Yeah, you know, it’s interesting, that’s a really good point. Because entrepreneurs have this tendency to put more time and effort into getting different or new help, then they put into retaining their current help. And I think part of it is because they already have someone there. A lot of times, they don’t know how they’re doing with those people, right? There’s not evaluations or regular touch points. And so they assume like, hey, everybody’s happy, everything’s going just fine. So I’m going to put my time and energy into acquiring new help. And so what are the things that which I can kind of really with a little bit, right, like, hey, somebody just left, I have to feel that person. See, that’s my number one priority, my number one priority, just because I’m putting fires out isn’t working on my relationships with my current health? So how do we kind of flip that script? What do early entrepreneurs do to kind of make this and I agree with you, 100%, I try to be very deliberate about how I tree and the programs that we have for our current staff or our current team members. But how does an early entrepreneur, how are they deliberate about focusing on the people that they have? As much or if not more than the people that they’re trying to recruit or hire? So let me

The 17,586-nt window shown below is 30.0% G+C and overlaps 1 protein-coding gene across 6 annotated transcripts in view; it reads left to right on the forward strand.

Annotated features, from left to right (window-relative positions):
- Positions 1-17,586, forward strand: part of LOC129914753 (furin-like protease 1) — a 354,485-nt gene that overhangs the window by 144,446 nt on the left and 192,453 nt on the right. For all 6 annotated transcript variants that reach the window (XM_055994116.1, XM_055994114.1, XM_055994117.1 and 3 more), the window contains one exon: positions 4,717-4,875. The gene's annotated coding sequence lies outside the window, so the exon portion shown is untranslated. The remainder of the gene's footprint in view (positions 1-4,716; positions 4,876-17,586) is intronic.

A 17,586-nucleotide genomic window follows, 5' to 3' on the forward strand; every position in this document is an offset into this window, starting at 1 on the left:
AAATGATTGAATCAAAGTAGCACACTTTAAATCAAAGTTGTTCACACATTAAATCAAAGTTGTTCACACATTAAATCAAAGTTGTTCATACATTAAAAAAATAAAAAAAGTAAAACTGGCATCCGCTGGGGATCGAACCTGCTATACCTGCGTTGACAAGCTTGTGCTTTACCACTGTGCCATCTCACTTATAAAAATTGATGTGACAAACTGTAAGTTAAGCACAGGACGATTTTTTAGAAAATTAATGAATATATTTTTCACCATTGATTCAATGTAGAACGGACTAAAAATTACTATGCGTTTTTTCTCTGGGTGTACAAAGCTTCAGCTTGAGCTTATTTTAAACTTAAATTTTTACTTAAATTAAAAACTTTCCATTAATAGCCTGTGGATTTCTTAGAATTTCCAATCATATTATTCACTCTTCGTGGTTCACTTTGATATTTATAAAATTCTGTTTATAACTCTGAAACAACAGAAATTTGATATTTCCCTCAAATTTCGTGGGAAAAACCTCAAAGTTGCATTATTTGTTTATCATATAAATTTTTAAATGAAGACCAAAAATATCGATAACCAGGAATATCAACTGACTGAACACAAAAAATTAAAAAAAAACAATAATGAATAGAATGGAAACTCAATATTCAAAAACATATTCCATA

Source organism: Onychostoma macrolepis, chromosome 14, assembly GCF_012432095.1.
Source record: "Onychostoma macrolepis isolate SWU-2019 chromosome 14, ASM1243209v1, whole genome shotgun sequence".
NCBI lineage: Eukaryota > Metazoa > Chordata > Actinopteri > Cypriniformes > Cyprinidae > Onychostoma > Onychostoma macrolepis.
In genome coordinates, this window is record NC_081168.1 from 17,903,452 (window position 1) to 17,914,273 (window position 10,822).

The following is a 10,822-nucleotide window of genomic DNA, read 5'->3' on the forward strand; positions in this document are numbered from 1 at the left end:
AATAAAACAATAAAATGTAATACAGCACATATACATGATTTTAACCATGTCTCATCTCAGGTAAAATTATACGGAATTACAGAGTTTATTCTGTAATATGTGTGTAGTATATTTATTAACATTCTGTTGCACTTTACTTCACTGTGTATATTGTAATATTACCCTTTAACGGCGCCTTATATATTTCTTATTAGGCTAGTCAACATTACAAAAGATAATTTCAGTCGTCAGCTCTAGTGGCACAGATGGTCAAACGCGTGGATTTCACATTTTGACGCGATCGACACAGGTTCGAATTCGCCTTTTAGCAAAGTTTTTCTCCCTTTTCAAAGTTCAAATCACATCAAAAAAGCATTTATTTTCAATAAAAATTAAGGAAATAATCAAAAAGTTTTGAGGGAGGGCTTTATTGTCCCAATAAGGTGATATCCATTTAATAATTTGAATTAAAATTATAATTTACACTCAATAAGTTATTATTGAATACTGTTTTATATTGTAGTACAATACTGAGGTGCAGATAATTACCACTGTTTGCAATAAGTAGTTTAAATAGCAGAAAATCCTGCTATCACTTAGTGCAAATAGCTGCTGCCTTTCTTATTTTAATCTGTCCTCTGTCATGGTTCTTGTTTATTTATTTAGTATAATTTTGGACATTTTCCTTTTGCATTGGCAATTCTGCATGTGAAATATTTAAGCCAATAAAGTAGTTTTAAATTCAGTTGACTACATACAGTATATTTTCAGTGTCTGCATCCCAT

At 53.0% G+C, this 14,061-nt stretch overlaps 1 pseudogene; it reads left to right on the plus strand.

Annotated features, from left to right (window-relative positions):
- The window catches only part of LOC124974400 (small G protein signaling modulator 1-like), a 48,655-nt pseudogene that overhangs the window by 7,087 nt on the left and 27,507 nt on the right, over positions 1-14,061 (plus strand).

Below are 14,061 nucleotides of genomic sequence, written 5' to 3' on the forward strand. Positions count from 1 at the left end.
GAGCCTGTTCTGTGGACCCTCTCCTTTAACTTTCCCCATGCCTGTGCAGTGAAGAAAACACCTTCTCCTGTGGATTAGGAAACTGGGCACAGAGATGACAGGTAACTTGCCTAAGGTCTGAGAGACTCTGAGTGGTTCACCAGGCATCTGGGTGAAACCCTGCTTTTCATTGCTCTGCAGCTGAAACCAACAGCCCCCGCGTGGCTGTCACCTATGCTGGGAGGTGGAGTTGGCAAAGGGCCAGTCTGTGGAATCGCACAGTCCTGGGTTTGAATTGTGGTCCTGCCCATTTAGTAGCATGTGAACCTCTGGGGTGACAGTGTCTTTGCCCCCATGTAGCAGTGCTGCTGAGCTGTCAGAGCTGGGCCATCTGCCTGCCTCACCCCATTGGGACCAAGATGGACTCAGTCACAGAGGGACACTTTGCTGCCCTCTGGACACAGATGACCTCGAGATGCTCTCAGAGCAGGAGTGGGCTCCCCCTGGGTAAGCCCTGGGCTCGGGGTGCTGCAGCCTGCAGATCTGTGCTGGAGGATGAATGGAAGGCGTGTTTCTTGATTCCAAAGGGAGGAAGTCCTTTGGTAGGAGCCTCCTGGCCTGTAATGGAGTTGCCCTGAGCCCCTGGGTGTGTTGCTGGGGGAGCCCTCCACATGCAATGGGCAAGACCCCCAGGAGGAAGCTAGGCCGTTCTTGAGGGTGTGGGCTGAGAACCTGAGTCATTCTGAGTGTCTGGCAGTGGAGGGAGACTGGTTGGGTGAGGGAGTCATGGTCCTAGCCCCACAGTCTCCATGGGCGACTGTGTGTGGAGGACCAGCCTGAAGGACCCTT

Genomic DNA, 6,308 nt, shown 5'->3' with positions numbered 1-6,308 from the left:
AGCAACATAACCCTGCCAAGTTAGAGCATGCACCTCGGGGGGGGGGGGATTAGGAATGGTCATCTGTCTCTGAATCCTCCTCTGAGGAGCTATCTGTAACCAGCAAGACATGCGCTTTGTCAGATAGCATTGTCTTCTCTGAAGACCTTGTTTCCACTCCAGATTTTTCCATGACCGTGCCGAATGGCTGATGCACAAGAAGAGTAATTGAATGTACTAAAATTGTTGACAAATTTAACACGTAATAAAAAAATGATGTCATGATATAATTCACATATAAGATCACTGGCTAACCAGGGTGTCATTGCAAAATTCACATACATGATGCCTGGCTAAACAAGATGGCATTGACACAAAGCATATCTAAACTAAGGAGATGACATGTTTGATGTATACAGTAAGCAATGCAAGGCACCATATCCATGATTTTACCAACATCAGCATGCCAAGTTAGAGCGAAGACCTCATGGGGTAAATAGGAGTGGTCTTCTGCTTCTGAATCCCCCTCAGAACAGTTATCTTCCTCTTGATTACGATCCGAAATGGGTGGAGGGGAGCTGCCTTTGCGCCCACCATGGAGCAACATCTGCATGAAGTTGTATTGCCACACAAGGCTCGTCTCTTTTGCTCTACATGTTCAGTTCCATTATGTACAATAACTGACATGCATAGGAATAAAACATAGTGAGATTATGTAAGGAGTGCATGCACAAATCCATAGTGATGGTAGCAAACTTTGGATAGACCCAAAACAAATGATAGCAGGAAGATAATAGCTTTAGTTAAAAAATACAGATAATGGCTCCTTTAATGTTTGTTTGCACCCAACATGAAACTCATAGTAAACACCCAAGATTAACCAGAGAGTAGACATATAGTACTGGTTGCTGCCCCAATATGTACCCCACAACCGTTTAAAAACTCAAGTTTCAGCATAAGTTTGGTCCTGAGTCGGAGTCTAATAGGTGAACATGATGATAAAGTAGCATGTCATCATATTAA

start by saying I understand the challenge. And let me sort of empathize with I know how you’re feeling because this is a common challenge of do I optimize what I already have? Or do I look for new, and it’s really, it’s really tough, right? Like one employee, you might think that they are the best they’re doing, and you need to go find somebody else. But the reality is, you might be able to three extra productivity, if they were happy and inspired and motivated, but you don’t know. So and let me empathize with the second thing. If you’re a venture backed founder or CEO, I also know how painful it is because you might have investors breathing down your neck expecting you to have 50 to 100 hires in the next six months. And they might be using that as a sign of growth and success. So the first thing I want to do is just say, if you’re stuck in a situation, that enabling your existing employees is painful. I just like to say I empathize with you. And to be honest, I don’t know what to say, besides, you might have to have a tough conversation with your investors. That’s something I personally realized early on, I do not want to be stuck sitting on the other side of the table with VCs, yanking me in terms of telling me what I have to do. So I just want to make it very clear. In that case, I understand you’re sitting in your thinking, I can’t do that, to the ones that are thinking about optimization versus new people. It’s just purely a challenge and having a conversation with those that are around you. It’s really tough as entrepreneurs, I’m sure you feel as Elon, it’s lonely as hell when you’re the CEO, because you don’t know who to trust. And you also feel like there’s not enough hours in the day for you to connect with absolutely everybody. And so this is where sort of my advice is, is pick to those five to 10 people that are close to you, and really, really talk with them. And potentially, they might be the ones to have that deep conversation. And this is very, very targeted at if your company is more than 40 or more than 20. But that’s sort of my advice, at least for me, it’s always come down to deep conversations and hard conversations. That’s it. That’s it potentially looking if there is ways to scope budget or ways to scope things, I will bring up little things, right that make a huge difference right now is everyone’s looking for flexibility. So if you are a CEO right now saying hey, do I bring everyone into the office, good luck, wake up, and that’s not going to happen? So they might want to come into the office, but over 60% of your employees don’t. And so there are little things like you can do like enabling flexibility. Other things there is if your employees have kids at home, they’re probably stressing out. It’s a really tough time. I can’t even imagine what it’s like to have kids right now. So there are changes that you can enable in their workflow, like things like enabling flexibility, but my general advice is talk to him. You never know what’s going on their head.